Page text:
This course is part of a larger program called FIGS (First-year Interest GroupS). Students in all of the FIGS seminars will participate in a day-long retreat on Sunday, September 7th from 8:30-5:00.

Check Times, Location, and Availability Cost: No Data Given. Waitlist Code: No Data Given.

PSYCH 120. First-Year Seminar in Psychology as a Social Science.

Section 002 — Psychology and Law.

Instructor(s): Robert G Pachella (pachella@umich.edu)

Prerequisites & Distribution: Only first-year students, including those with sophomore standing, may pre-register for First-Year Seminars. All others need permission of instructor. (3). (SS). May not be repeated for credit. May not be included in a concentration plan in psychology.

First-Year Seminar

Credits: (3).

Course Homepage: http://coursetools.ummu.umich.edu/2003/fall/psych/120/002.nsf

This seminar will study the relationship between law and psychology within a general framework. We examine a number of real cases that have been covered by the popular press (e.g., the trial of Lorena Bobbitt) as well as some fictional accounts (e.g., Grisham's "A Time to Kill") with regard to how the law defines the limits of personal responsibility. We will also discuss the psychological import of legal issues as the insanity defense and battered wife syndrome.

Check Times, Location, and Availability Cost: No Data Given. Waitlist Code: No Data Given.

PSYCH 120. First-Year Seminar in Psychology as a Social Science.

Section 003 — Twins and What they Teach Us.

Instructor(s): Marion Perlmutter (perlmut@umich.edu)

Prerequisites & Distribution: Only first-year students, including those with sophomore standing, may pre-register for First-Year Seminars. All others need permission of instructor. (3). (SS). May not be repeated for credit. May not be included in a concentration plan in psychology.

First-Year Seminar

Credits: (3).

Course Homepage: No homepage submitted.

This seminar will focus on twinship. Throughout historical time, and across many cultures, twins have been the source of much fascination. In literature, they have served as a metaphor to explore identity, good vs. evil, multiple life options, symmetry, and soul mates, and in science, they have been used to disentangle genetic and environmental influences on health and behavior. In order to gain an understanding of the experience, influences, and impact of twinship, we will examine literature and films that have used twins, interview twins, and parents, siblings, and spouses of twins, and consider theory and research on the biology and psychology of twins, and on changes related to the recent increased incidence of twinning.

A class web site will be integral to the course. Students will be expected to participate actively in both class and web site discussions, as well as to keep up with weekly reading and written assignments. In addition, there will be several group projects and a final exam. The number of points accumulated on these various options will determine final grades.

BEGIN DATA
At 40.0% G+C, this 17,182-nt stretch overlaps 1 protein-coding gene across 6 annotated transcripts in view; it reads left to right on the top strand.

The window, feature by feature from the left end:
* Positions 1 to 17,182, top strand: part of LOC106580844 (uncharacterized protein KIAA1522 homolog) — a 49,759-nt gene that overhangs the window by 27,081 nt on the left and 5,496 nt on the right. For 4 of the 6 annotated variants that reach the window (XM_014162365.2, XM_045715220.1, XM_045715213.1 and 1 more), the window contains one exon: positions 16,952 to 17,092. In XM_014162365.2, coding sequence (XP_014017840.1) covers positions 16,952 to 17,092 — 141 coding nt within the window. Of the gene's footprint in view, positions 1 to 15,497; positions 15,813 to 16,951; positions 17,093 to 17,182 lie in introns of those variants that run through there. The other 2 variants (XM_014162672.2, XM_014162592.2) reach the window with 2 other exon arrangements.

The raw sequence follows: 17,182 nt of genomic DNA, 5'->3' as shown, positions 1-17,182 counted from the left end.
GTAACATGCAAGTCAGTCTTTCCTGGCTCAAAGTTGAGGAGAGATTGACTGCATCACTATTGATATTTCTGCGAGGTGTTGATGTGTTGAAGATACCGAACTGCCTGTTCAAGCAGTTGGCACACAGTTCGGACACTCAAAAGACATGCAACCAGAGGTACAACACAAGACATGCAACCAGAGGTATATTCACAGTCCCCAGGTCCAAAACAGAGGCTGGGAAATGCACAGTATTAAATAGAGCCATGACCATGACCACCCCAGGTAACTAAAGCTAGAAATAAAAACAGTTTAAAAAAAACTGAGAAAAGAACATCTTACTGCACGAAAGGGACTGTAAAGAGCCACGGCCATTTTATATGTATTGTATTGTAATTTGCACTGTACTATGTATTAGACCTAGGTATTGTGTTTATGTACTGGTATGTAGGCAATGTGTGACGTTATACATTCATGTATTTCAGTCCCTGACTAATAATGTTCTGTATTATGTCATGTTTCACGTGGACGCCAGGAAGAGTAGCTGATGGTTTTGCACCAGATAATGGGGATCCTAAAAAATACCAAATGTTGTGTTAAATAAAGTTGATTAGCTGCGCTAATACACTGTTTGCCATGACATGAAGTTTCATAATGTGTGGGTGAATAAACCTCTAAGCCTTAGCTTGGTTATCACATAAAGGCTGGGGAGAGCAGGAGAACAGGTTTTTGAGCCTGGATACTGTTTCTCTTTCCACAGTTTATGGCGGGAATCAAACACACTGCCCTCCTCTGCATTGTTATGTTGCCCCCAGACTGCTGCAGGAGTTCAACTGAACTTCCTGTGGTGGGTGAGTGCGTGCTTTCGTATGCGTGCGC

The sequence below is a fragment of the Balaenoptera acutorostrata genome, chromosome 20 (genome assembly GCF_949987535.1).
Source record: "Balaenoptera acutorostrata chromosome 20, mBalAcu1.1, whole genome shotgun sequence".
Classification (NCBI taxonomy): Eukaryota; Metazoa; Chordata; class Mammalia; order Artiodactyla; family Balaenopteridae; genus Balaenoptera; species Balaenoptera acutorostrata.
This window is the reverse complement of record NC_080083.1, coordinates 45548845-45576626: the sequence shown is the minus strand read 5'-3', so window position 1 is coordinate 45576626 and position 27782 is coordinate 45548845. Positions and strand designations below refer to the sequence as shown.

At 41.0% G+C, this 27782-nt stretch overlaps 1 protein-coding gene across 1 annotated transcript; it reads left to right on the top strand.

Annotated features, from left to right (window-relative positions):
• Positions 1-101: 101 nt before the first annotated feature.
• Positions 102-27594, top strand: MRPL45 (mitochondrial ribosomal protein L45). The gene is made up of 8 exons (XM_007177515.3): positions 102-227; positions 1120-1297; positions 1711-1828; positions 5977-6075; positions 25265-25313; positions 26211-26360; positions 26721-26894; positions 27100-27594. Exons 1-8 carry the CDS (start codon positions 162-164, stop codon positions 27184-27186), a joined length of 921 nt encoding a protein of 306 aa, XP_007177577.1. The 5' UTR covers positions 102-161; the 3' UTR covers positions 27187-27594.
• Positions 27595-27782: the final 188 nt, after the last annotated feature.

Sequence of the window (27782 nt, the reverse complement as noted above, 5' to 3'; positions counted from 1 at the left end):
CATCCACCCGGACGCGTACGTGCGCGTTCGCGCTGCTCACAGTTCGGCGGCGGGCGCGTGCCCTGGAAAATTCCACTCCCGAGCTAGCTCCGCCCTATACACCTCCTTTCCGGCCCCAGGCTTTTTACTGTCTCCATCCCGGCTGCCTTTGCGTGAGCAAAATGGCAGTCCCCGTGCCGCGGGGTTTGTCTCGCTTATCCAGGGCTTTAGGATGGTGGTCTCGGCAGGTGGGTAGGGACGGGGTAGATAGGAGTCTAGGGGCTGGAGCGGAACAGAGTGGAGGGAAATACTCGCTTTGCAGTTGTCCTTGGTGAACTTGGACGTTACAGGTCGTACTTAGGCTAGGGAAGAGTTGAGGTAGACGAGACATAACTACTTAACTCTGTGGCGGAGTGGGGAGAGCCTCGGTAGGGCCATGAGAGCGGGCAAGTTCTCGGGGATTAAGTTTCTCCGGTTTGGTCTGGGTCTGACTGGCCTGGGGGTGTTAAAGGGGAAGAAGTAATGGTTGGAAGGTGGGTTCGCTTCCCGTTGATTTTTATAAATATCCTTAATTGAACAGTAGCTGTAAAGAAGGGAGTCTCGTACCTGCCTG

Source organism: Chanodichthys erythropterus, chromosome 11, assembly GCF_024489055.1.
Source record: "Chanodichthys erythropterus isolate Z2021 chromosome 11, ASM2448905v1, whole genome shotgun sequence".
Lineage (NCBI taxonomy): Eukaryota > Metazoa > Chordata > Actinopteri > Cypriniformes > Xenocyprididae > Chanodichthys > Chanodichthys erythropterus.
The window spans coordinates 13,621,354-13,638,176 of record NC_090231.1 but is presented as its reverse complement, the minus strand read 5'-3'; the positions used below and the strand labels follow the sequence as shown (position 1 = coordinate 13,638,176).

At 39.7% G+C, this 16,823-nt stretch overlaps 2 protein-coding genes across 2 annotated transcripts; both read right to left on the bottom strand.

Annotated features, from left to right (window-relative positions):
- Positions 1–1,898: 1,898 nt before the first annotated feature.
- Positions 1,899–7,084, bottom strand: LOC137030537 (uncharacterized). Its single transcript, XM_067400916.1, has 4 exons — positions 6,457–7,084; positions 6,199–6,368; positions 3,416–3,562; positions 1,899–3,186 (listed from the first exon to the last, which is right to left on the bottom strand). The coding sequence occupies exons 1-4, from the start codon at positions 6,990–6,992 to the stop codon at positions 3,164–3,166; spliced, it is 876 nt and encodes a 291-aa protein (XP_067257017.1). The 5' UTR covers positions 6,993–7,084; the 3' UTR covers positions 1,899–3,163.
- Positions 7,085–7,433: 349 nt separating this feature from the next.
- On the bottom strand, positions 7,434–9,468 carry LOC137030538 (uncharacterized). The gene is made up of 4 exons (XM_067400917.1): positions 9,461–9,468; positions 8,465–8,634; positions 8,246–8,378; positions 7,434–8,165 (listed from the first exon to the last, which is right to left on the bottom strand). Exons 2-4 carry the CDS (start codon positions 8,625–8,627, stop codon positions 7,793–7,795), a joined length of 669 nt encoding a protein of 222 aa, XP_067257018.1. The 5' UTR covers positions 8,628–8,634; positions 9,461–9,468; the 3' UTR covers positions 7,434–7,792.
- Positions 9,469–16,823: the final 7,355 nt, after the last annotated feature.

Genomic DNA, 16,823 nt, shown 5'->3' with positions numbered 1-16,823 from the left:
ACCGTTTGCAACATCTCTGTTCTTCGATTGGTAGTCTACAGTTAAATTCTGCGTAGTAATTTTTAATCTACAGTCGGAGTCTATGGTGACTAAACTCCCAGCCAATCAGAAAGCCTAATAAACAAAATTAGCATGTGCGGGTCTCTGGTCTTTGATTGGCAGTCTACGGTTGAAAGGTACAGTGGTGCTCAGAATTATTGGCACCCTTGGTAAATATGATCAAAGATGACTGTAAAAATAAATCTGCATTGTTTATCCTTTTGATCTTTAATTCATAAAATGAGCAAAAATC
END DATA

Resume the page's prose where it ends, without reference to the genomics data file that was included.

Check Times, Location, and Availability Cost: No Data Given. Waitlist Code: No Data Given.

PSYCH 120. First-Year Seminar in Psychology as a Social Science.

Section 004 — I, Too, Sing America: A Psychology of Race and Racism.

Instructor(s): Charles F Behling (cbehling@umich.edu)

Prerequisites & Distribution: Only first-year students, including those with sophomore standing, may pre-register for First-Year Seminars. All others need permission of instructor. (3). (SS). May not be repeated for credit. May not be included in a concentration plan in psychology.

First-Year Seminar

Credits: (3).

Course Homepage: No homepage submitted.

Taking its title from the Langston Hughes poem, this seminar will explore psychological aspects of race, ethnicity, and other cultural differences in the United States. What are some of the opportunities and obstacles to our joining with Hughes in affirming, "They'll see how beautiful I am . . I, too, sing America?"

Topics will include stereotyping, communication, cooperation, conflict, justice, and discrimination. For example: What are psychological theories about how individuals and groups might most benefit from life in pluralistic societies? What are some psychological dynamics of stereotyping? What are possible connections between various forms of discrimination (for example, racism, sexism, homophobia, and anti-Semitism)?

This course is part of a larger program called FIGS (First-year Interest GroupS). Students in all of the FIGS seminars will participate in a day-long retreat on Sunday, September 7th from 8:30-5:00.

Check Times, Location, and Availability Cost: No Data Given. Waitlist Code: No Data Given.

PSYCH 120. First-Year Seminar in Psychology as a Social Science.